Indian government officials may be behind the killing of Hardeep Singh Nijjar, a Sikh leader from British Columbia, the Canadian government announced Monday. An Indian intelligence officer was expelled from the country.
“As a result, we have expelled a senior Indian diplomat from Canada,” Foreign Minister Mélanie Joly told the media.
Canadian Prime Minister Justin Trudeau had just announced in the House of Commons that intelligence agencies were investigating “credible” allegations that there was “a possible connection” between the Indian government and the murder of Mr. Nijjar, a Canadian citizen.
The latter was shot dead in front of him Gurdwara (Sikh Temple) in Surrey, British Columbia, on June 18. He was alone in his van when he was attacked as he left the place of worship parking lot.
Members of the Canadian Sikh community had accused the Indian government of being behind the killing and trying to silence voices calling for an independent Sikh nation for part of the state of Punjab. However, the police denied having any evidence of this.
Accusations to the Indian government
“I continue to strongly urge the Indian government to work with Canada to resolve this matter,” Prime Minister Justin Trudeau told all federal elected officials.
“I also expect the Indian government to reiterate that its position on extrajudicial operations in another country is clear and unequivocal in accordance with international law. »
Mr. Trudeau says he also raised the issue with Indian Prime Minister Narendra Modi in New Delhi earlier this month. Senior Canadian intelligence officials have also traveled to India several times to question their counterparts in that country, said new Public Security Minister Dominic LeBlanc.
“This is an active homicide investigation being conducted by the RCMP [Gendarmerie royale du Canada] of British Columbia. […] We will ensure that the investigation continues and those responsible are brought to justice,” he said.
These allegations take former Canadian Security Intelligence Service (CSIS) agent Michel Juneau-Katsuya back to the time when Canada was at the center of the conflict between India and the Sikh extremist movement after Air India Flight 182 in Toronto had been attacked. Following the investigation, RCMP and CSIS were blamed.
“We know that the Indian intelligence agencies, especially the RAW [l’agence de renseignement extérieur de l’Inde]“Send secret agents here, to Canada, who have been operating in the community for a long time,” says the man who headed the Asia-Pacific office in the 1990s.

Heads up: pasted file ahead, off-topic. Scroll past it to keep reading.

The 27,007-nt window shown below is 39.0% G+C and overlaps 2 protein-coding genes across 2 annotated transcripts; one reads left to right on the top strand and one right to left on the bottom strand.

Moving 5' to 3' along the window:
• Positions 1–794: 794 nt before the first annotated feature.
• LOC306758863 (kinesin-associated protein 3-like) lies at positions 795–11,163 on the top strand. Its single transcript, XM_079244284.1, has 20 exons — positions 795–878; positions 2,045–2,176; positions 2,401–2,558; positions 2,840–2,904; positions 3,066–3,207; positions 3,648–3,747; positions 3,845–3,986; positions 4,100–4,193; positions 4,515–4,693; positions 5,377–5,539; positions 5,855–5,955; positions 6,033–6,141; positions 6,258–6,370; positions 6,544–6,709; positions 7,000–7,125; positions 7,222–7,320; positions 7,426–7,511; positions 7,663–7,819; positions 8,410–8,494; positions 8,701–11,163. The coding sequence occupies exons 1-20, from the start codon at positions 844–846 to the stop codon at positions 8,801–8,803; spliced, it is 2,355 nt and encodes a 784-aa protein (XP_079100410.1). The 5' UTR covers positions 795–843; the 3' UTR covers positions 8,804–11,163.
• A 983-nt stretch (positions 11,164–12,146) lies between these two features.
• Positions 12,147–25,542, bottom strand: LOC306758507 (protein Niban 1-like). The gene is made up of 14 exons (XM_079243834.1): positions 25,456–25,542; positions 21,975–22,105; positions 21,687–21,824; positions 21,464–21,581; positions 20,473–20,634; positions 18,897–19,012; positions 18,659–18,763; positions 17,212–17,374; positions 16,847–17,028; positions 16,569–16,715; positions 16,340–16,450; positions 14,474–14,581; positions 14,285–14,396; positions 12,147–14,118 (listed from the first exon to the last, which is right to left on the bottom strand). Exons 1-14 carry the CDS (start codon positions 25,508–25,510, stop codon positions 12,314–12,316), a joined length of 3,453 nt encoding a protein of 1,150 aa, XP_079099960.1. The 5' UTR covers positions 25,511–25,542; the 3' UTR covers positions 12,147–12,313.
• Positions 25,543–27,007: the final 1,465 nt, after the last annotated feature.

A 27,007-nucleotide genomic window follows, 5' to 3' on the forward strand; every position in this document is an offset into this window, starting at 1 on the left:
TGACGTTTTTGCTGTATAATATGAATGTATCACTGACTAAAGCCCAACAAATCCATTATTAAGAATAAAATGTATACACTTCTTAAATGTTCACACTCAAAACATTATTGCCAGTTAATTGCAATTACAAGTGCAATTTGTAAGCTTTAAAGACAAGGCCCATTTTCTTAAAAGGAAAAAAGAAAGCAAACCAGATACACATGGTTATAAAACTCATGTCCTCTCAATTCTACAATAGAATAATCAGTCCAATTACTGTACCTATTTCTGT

“It is very serious that the Prime Minister is saying this because he must be very aware that it will have repercussions, ripples in India immediately.” »
Relations between Canada and India have been tense for months. In recent weeks, Canada has suspended trade negotiations with India and canceled a trade mission to the country planned for this fall.
However, this country has been an integral part of the Canadian government’s recent Indo-Pacific strategy, which seeks to diversify its trading partners to contain China. The aim was to facilitate trade with other countries such as Indonesia, Japan and South Korea, but also India.
In 2020, Justin Trudeau’s support of large farmer demonstrations, which the Indian government equated with separatist movements, had already led to tensions between the two countries. Indian television networks began to imagine the recognition of an independent Quebec as retaliation.
Parliamentarians with one vote
The Prime Minister was not the only one to denounce India on Monday. Elected officials from all parties in Ottawa on the first day of the fall election cycle unanimously condemned that country’s alleged role in the crime. “We are all Canadians. This is our country,” said the leader of the official opposition, Pierre Poilievre.
“The Bloc Québécois offers its full cooperation and will work with the prime minister because this is a situation that we cannot accept,” also promised the bloc’s MP, Alain Therrien.
New Democratic Party leader Jagmeet Singh spoke at length about his experiences as a Canadian of Sikh descent. He, who spent part of his childhood in India, says he has heard countless stories in his community about human rights abuses, torture and murder committed by the Indian government against this religious minority.
“There is a Sikh doctrine of love and justice; This is what we need to focus on, rather than hate, frustration and fear,” he told Parliament.
The victim, Hardeep Singh Nijjar, had received death threats because he supported the creation of an independent Sikh state, Khalistan, in India. The man was accused of crimes related to terrorism and insurrection in this country. India’s National Investigation Agency had issued a charge sheet last year accusing him of conspiring to murder the Hindu priest in Punjab.
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